# 3.5. The Image Classification Dataset¶ Open the notebook in Colab

In Section 18.9, we trained a naive Bayes classifier, using the MNIST dataset introduced in 1998 [LeCun et al., 1998]. While MNIST had a good run as a benchmark dataset, even simple models by today’s standards achieve classification accuracy over 95% making it unsuitable for distinguishing between stronger models and weaker ones. Today, MNIST serves as more of sanity checks than as a benchmark. To up the ante just a bit, we will focus our discussion in the coming sections on the qualitatively similar, but comparatively complex Fashion-MNIST dataset [Xiao et al., 2017], which was released in 2017.

%matplotlib inline
import d2l
from mxnet import gluon
import sys

d2l.use_svg_display()


## 3.5.1. Getting the Dataset¶

Just as with MNIST, Gluon makes it easy to download and load the FashionMNIST dataset into memory via the FashionMNIST class contained in gluon.data.vision. We briefly work through the mechanics of loading and exploring the dataset below. Please refer to Section 18.9 for more details on loading data.

mnist_train = gluon.data.vision.FashionMNIST(train=True)
mnist_test = gluon.data.vision.FashionMNIST(train=False)


FashionMNIST consists of images from 10 categories, each represented by 6k images in the training set and by 1k in the test set. Consequently the training set and the test set contain 60k and 10k images, respectively.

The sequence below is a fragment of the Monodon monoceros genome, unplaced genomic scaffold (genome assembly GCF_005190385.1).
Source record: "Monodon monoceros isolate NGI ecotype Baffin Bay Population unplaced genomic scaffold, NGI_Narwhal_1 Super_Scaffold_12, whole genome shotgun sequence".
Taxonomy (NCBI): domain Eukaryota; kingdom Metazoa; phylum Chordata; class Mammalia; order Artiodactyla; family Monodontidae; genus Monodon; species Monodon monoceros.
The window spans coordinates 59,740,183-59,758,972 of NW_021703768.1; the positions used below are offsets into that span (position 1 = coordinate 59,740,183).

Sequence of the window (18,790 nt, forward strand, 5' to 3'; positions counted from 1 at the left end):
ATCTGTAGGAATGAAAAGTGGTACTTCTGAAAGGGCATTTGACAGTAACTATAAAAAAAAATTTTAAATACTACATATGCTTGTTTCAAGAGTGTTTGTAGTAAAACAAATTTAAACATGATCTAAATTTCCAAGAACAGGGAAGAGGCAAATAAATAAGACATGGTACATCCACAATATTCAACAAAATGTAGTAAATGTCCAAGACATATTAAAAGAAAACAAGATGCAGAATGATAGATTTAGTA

len(mnist_train), len(mnist_test)

(60000, 10000)


The images in Fashion-MNIST are associated with the following categories: t-shirt, trousers, pullover, dress, coat, sandal, shirt, sneaker, bag and ankle boot. The following function converts between numeric label indices and their names in text.

# Saved in the d2l package for later use
def get_fashion_mnist_labels(labels):
text_labels = ['t-shirt', 'trouser', 'pullover', 'dress', 'coat',
'sandal', 'shirt', 'sneaker', 'bag', 'ankle boot']
return [text_labels[int(i)] for i in labels]


We can now create a function to visualize these examples.

# Saved in the d2l package for later use
def show_images(imgs, num_rows, num_cols, titles=None, scale=1.5):
"""Plot a list of images."""
figsize = (num_cols * scale, num_rows * scale)
_, axes = d2l.plt.subplots(num_rows, num_cols, figsize=figsize)
axes = axes.flatten()
for i, (ax, img) in enumerate(zip(axes, imgs)):
ax.imshow(img.asnumpy())
ax.axes.get_xaxis().set_visible(False)
ax.axes.get_yaxis().set_visible(False)
if titles:
ax.set_title(titles[i])
return axes


Here are the images and their corresponding labels (in text) for the first few examples in the training dataset.

X, y = mnist_train[:18]
show_images(X.squeeze(axis=-1), 2, 9, titles=get_fashion_mnist_labels(y));


To make our life easier when reading from the training and test sets, we use a DataLoader rather than creating one from scratch, as we did in Section 3.2. Recall that at each iteration, a DataLoader reads a minibatch of data with size batch_size each time.